The beauty of Mother Scholastica’s life consisted in her humility. She never opened her heart to the poison of pride. She rather considered herself as the least of all. Her charity to the poor and sick was very great. She even rendered them services the most repugnant to nature. It was because she saw in these suffering members Our Divine Lord that she was enabled to conquer natural feelings. It was her belief that he who is deprived of health and fortune needs something besides the most comfortable hospital room. He needs a pitying heart, a tender sympathy, a true friend. Such wee the characteristics of Mother Scholastica.
Mother Scholastica was now slowly approaching failing health. A sore knee weakened her constitution, and His Grace, the Archbishop, having noticed that she was labouring under some indisposition, ordered her away for complete rest, which she gladly accepted, and after a few weeks returned. Her health was apparently much improved, but alas, the improvement was not a permanent restoration. A painful malady in her foot caused her much inconvenience. She was ordered to consult a doctor in Brockville, who pronounced the case a stubborn disease to check, and strongly recommended her to consult a celebrated specialist in Rome, New York. She apprised His Grace and the Community of the doctor’s opinion, and the Archbishop ordered her to Rome, New York, without delay. She repaired to that distant city, taking Sister Mary Catherine as companion, and having met the specialist at the appointed hour in his office, he examined her foot and diagnosed the malady as “carcinoma”, at the same time he informed her that the operation might prolong her life, but should it appear again it would attack some vital order.
A summary of the case was submitted to the Archbishop and Council who encouraged her to undergo the operation. She submitted obediently to an excruciatingly painful operation without complaint. When the wound had healed sufficiently to allow her to leave the hospital it was pitiful to behold her moving along on crutches. Great was the grief of the Community at seeing their beloved Mother General subject to such pain and misery.
Animated with courage and trust in Divine Providence, Mother Scholastica attended to the duties of her office for three years longer. At this time the disease assumed another form, attacking her internally, which confined her to bed in the early part of January.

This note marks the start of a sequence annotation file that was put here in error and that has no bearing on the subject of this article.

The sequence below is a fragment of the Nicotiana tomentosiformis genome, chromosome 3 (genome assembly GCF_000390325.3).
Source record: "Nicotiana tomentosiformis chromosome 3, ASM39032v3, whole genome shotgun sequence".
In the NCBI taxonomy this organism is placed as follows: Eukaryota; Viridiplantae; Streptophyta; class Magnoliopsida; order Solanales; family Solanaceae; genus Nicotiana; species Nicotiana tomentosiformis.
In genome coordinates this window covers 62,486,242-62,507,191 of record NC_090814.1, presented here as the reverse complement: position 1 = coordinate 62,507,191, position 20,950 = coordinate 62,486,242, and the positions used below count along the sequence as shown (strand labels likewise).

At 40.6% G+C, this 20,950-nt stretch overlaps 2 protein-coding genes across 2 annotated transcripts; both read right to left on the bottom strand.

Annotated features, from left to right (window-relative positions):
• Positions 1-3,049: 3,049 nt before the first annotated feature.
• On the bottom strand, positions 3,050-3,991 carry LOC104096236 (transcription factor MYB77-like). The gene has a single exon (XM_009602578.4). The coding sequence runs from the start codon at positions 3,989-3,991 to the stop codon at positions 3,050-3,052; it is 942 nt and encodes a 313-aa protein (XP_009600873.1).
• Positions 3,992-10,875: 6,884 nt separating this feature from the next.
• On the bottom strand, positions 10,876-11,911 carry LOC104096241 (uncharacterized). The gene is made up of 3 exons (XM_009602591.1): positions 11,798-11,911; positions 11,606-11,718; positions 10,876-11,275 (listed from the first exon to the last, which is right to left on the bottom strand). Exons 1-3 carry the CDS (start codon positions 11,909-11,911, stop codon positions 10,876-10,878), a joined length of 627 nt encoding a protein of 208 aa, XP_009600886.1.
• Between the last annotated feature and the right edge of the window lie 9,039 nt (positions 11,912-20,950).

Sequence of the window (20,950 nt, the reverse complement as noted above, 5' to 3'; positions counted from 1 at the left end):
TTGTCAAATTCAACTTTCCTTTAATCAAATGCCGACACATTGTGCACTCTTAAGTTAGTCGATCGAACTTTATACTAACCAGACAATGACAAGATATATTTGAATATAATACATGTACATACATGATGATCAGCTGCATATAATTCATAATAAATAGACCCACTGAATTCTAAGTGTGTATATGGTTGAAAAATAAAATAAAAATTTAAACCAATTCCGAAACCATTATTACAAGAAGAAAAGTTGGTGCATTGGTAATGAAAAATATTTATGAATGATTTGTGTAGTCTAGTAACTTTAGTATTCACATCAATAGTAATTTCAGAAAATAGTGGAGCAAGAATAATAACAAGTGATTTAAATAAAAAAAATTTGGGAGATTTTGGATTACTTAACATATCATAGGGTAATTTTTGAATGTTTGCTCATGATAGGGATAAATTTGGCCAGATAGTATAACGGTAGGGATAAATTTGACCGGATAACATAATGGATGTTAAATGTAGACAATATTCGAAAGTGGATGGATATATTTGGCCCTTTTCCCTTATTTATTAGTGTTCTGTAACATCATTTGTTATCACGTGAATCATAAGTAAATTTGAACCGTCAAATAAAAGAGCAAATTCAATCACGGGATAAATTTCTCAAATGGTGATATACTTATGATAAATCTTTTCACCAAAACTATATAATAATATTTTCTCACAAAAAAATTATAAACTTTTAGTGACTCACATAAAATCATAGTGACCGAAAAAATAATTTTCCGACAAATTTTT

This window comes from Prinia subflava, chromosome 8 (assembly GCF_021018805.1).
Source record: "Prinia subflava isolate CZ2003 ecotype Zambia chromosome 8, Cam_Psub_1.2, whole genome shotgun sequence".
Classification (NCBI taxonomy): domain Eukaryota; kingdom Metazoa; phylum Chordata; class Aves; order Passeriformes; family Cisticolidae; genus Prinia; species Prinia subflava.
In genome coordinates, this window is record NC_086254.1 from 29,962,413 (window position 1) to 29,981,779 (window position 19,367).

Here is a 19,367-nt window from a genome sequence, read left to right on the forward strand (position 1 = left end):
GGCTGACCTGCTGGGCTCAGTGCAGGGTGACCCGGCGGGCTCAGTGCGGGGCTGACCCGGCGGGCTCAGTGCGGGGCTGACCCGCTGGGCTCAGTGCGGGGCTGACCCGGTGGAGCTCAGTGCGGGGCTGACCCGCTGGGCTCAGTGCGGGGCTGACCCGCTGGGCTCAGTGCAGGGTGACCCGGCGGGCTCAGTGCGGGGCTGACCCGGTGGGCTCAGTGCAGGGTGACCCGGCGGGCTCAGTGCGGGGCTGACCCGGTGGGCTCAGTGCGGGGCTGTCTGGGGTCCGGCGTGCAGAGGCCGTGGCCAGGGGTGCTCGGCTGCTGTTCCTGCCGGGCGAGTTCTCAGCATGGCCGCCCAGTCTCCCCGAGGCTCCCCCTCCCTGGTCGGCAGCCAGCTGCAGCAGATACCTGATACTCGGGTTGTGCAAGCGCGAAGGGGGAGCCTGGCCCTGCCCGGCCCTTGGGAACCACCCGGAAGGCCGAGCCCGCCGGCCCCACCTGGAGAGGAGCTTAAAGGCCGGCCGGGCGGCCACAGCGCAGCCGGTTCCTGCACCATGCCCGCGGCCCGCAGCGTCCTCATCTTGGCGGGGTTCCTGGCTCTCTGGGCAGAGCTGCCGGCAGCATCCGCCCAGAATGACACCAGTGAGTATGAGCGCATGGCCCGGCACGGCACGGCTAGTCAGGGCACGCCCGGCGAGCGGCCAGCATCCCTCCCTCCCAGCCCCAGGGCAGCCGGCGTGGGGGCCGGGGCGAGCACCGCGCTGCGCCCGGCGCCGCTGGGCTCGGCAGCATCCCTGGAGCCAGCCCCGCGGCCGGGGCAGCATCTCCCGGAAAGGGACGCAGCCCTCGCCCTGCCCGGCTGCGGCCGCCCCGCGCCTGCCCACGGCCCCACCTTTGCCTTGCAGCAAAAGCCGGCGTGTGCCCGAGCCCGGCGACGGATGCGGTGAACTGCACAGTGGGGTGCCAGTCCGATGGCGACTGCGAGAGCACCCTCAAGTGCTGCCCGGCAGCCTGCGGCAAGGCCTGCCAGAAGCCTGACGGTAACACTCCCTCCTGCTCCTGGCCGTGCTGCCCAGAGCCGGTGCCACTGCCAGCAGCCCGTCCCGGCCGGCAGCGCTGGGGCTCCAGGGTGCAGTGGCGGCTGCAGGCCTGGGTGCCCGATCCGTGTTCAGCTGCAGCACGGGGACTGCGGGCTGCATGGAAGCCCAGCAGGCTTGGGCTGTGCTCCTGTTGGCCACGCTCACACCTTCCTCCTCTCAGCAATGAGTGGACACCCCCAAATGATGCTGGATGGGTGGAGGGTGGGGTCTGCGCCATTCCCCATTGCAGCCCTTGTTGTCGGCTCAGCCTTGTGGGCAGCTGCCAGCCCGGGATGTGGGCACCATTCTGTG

The gladness of the Christmas and New Years festivities were soon to be overshadowed by the serious illness of our beloved Mother General, who during the holiday season had bravely sacrificed every personal comfort rather than mar the happiness of the community and all who depended on her maternal solicitude for cheer and encouragement. On January 16th, 1907, her condition had become so alarming that acting on medical advice she was ordered to treatment in hope of restoration, but the malignant disease baffled the most skilful efforts of the best physicians. Her Sister, Sister Mary Vincent, Superior of St. Frances de Sales Hospital, Smiths Falls, was summoned, and her early and cherished brother, Rev. Father McDonnell, P.P. of Killasser, Ireland. In answer to a cable he expressed deepest regret at not being able to attend the dying bedside of one he loved dearer than his life.
Her sufferings were severe. Not a murmur escaped her lips. Persevering to the end in prayer, she edified all about her by her spirit of faith and perfect resignation to the Will of God. She was consoled by special spiritual favours during her brief illness, and encouraged by many visits from the Archbishop and priests of the diocese who came to sympathise and aid with their prayers, our worthy Mother Mary Scholastica, who for twenty-five years of faithful service had rendered many kindnesses to the poor and suffering of their parishes.
His Grace united with the Community in powerful supplications to heaven to prolong the precious life of our zealous Mother, and for this purpose celebrated Holy Mass in her room on the feast of St. Scholastica. The little altar being erected on the same spot where the first Mass was offered by His Lordship, Bishop Horan, at the foundation of the House of Providence , in 1861. The great privilege was appreciated, but evidently God willed His faithful Spouse have something infinitely better than the feasts of earth, for the final summons came the following day at 3 p.m. when her soul departed this life purpled with the Precious Blood of Jesus through the final and numerous absolutions bestowed in her last moments.
Solemn Requiem Mass and funeral services were held at 9 o’clock Thursday morning, celebrated by His Grace, Most Rev. Archbishop Gauthier, assisted by Monsignor Masterson of Prescott, Dean Murray of Brockville. The sanctuary was filled with priests from Cathedral and diocese. Funeral oration was delivered by Reverend Doctor Salmon of Morrisburg.